(Article by Patricia Fronek originally published 25th May 2015 in The Conversation).
Imagine for one moment your child went missing. It’s a common enough event worldwide for today, May 25, to be declared International Missing Children’s Day. Surely you would expect no stone to be left unturned to find your child – even if took six months, a year, or two.
The sound in the first seven minutes of video has a bad echo so bear with it or skip. The rest of video has good sound and worth a listen. Youtube link: https://www.youtube.com/watch?v=_BK9doze4Nc
Senator Ian McDonald LNP is under fire for refusing to read the independent report on children in detention and the abuse inflicted on them by government policies. Last year Senator McDonald supported Prime Minister Abbott’s and lobbyist, Furness’, mission to make intercountry adoption faster and easier in Australia when he chaired the Legal and Constitutional Affairs Committee and dismissed expert evidence on the risks to children. The evidence provided by international organisations and academics was ignored by McDonald who preferred to push Abbott’s agenda rather then protect children.The LNP, particularly in New South Wales, have uncritically adopted Abbott’s position on adoption in Australia. It can only make one wonder whether McDonald read any of the reports submitted to the Committee because expert evidence did not support Abbott’s agenda. During the Inquiry, he did not want to hear about serious ethical concerns relating to the accreditation of lobbyist-led agencies in Australia. Did he read any of the reports on intercountry adoption that were submitted? The outcome suggests a possibility he did not or simply chose to ignore it. Only the Greens considered the gravity of risk.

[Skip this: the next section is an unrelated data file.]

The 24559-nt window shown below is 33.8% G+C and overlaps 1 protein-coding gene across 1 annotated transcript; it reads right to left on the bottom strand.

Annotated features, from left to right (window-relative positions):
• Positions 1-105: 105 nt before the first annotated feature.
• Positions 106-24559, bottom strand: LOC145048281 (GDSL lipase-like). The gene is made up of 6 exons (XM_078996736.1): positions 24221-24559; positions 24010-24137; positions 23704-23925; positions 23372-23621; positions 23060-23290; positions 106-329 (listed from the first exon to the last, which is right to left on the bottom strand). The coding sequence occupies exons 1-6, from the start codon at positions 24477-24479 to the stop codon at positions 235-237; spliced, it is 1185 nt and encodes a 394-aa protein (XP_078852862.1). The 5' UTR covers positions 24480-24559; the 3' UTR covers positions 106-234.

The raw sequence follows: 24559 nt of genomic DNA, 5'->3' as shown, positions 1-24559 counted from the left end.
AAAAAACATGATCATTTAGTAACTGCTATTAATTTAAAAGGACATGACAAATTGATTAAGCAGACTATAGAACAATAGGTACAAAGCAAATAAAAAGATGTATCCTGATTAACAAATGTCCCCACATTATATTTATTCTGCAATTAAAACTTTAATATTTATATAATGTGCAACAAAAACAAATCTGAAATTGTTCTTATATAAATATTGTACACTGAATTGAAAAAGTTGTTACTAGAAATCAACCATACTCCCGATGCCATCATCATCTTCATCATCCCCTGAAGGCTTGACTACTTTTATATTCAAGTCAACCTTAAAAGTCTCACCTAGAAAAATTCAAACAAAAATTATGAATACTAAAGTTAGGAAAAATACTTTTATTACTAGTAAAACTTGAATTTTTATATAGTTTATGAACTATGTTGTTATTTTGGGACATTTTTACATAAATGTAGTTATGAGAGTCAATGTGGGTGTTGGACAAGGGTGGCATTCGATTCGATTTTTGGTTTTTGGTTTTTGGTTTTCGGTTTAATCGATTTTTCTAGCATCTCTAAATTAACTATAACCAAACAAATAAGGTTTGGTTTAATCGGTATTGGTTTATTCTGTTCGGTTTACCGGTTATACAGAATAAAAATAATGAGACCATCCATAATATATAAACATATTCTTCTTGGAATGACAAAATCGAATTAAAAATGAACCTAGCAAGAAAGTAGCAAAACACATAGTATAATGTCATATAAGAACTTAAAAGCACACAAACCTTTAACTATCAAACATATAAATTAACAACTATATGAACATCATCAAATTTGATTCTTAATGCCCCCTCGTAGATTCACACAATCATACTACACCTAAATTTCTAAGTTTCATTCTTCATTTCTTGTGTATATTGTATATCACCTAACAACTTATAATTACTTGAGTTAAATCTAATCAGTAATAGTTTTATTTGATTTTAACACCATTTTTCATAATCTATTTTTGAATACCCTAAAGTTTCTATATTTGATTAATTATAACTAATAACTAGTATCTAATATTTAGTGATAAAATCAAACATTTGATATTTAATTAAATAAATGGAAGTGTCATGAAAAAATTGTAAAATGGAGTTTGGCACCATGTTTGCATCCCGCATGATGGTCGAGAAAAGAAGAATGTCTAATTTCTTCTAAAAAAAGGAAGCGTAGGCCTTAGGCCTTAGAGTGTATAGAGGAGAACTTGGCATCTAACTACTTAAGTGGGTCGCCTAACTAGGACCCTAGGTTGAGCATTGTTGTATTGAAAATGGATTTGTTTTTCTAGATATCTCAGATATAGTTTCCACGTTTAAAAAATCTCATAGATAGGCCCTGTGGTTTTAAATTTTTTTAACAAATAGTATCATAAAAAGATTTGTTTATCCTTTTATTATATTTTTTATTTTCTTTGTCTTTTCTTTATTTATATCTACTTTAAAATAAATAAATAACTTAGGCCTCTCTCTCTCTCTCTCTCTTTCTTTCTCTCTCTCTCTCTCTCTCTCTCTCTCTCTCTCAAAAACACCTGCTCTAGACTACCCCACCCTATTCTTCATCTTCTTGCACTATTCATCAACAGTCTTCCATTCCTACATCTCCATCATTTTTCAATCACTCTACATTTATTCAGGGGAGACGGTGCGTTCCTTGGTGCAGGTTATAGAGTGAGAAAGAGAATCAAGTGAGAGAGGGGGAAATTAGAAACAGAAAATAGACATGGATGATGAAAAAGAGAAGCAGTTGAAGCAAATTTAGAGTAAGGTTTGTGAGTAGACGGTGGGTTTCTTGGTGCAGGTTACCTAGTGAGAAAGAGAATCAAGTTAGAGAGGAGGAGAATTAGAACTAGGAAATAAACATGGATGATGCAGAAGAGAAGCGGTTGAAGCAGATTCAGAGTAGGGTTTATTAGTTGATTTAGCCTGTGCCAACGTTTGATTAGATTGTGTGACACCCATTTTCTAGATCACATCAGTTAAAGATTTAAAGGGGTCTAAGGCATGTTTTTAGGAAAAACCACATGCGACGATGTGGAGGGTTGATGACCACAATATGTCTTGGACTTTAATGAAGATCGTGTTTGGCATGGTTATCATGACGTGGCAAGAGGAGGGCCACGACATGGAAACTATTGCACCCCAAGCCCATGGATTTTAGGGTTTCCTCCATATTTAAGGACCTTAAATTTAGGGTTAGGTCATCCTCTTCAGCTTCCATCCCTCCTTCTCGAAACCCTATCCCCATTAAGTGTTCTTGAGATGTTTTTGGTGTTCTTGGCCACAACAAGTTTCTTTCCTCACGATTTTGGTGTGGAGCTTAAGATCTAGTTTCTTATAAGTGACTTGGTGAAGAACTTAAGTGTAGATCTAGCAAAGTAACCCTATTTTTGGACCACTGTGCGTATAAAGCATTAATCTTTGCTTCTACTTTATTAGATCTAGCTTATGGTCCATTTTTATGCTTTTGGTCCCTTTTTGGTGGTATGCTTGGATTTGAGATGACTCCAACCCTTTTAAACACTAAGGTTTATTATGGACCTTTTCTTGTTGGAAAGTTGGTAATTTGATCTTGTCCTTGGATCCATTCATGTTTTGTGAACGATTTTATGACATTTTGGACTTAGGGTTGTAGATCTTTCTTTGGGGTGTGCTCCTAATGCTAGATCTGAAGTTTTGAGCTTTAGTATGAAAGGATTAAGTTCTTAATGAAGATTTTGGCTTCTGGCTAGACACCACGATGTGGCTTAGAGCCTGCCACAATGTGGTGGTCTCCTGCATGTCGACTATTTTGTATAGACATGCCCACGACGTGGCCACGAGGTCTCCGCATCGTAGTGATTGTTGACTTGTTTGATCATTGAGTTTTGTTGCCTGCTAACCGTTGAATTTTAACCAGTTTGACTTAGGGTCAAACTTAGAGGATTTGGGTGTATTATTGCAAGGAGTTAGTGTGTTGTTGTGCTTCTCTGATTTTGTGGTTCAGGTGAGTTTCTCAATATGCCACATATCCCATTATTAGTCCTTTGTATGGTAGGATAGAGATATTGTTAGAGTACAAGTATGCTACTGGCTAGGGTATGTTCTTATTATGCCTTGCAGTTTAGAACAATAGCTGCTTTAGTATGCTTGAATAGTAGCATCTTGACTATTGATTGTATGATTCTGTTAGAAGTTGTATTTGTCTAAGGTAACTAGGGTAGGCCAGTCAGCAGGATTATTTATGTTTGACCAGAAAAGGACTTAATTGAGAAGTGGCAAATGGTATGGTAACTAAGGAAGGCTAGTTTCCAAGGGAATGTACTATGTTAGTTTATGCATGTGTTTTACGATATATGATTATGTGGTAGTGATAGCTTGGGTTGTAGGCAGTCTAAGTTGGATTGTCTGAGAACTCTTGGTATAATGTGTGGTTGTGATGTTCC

(Article by Patricia Fronek originally published 29th January 2015 in The Conversation)
On Sunday, January 25, Prime Minister Tony Abbott released a little more detail about his plans for adoption in Australia. Although specifics are still pretty thin on the ground, the announcement makes the concerns that I and others raised previously very real.
(Article by Patricia Fronek, Denise Cuthbert and Mary Keyes originally published on the 8th September 2014 in The Conversation)
The Australian government seems intent on lessening protections for children adopted overseas despite national and international evidence showing greater protection is needed.
Two important reports on inter-country adoption were released late last month: a report by UNICEF and one by the Legislation Committee of the Senate Standing Committees on Legal and Constitutional Affairs. And they couldn’t be more different.